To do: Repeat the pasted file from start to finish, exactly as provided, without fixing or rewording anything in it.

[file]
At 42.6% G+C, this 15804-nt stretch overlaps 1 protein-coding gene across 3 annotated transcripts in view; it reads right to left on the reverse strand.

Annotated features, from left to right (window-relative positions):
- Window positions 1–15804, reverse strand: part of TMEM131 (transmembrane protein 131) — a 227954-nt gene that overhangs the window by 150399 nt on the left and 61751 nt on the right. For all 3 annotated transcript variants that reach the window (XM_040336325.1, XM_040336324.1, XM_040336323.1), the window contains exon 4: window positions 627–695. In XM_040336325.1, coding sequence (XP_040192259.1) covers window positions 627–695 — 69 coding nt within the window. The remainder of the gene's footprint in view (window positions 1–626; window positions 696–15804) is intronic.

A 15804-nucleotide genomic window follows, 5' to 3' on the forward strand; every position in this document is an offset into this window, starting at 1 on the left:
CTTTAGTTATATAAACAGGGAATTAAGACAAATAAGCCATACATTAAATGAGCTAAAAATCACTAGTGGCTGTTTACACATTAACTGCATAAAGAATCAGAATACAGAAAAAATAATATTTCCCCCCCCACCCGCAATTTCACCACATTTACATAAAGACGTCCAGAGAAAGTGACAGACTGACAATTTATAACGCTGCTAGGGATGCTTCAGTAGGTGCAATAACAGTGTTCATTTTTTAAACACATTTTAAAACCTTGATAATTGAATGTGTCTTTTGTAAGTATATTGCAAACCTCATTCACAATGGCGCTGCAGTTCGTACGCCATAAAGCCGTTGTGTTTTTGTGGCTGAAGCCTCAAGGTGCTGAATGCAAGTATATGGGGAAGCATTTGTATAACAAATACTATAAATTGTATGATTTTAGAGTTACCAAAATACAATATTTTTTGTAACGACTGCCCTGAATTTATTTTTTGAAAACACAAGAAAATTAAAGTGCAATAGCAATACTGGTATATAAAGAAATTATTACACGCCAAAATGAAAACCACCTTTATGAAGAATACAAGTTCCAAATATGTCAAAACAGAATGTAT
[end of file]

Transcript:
At 42.6% G+C, this 15804-nt stretch overlaps 1 protein-coding gene across 3 annotated transcripts in view; it reads right to left on the reverse strand.

Annotated features, from left to right (window-relative positions):
- Window positions 1–15804, reverse strand: part of TMEM131 (transmembrane protein 131) — a 227954-nt gene that overhangs the window by 150399 nt on the left and 61751 nt on the right. For all 3 annotated transcript variants that reach the window (XM_040336325.1, XM_040336324.1, XM_040336323.1), the window contains exon 4: window positions 627–695. In XM_040336325.1, coding sequence (XP_040192259.1) covers window positions 627–695 — 69 coding nt within the window. The remainder of the gene's footprint in view (window positions 1–626; window positions 696–15804) is intronic.

A 15804-nucleotide genomic window follows, 5' to 3' on the forward strand; every position in this document is an offset into this window, starting at 1 on the left:
CTTTAGTTATATAAACAGGGAATTAAGACAAATAAGCCATACATTAAATGAGCTAAAAATCACTAGTGGCTGTTTACACATTAACTGCATAAAGAATCAGAATACAGAAAAAATAATATTTCCCCCCCCACCCGCAATTTCACCACATTTACATAAAGACGTCCAGAGAAAGTGACAGACTGACAATTTATAACGCTGCTAGGGATGCTTCAGTAGGTGCAATAACAGTGTTCATTTTTTAAACACATTTTAAAACCTTGATAATTGAATGTGTCTTTTGTAAGTATATTGCAAACCTCATTCACAATGGCGCTGCAGTTCGTACGCCATAAAGCCGTTGTGTTTTTGTGGCTGAAGCCTCAAGGTGCTGAATGCAAGTATATGGGGAAGCATTTGTATAACAAATACTATAAATTGTATGATTTTAGAGTTACCAAAATACAATATTTTTTGTAACGACTGCCCTGAATTTATTTTTTGAAAACACAAGAAAATTAAAGTGCAATAGCAATACTGGTATATAAAGAAATTATTACACGCCAAAATGAAAACCACCTTTATGAAGAATACAAGTTCCAAATATGTCAAAACAGAATGTAT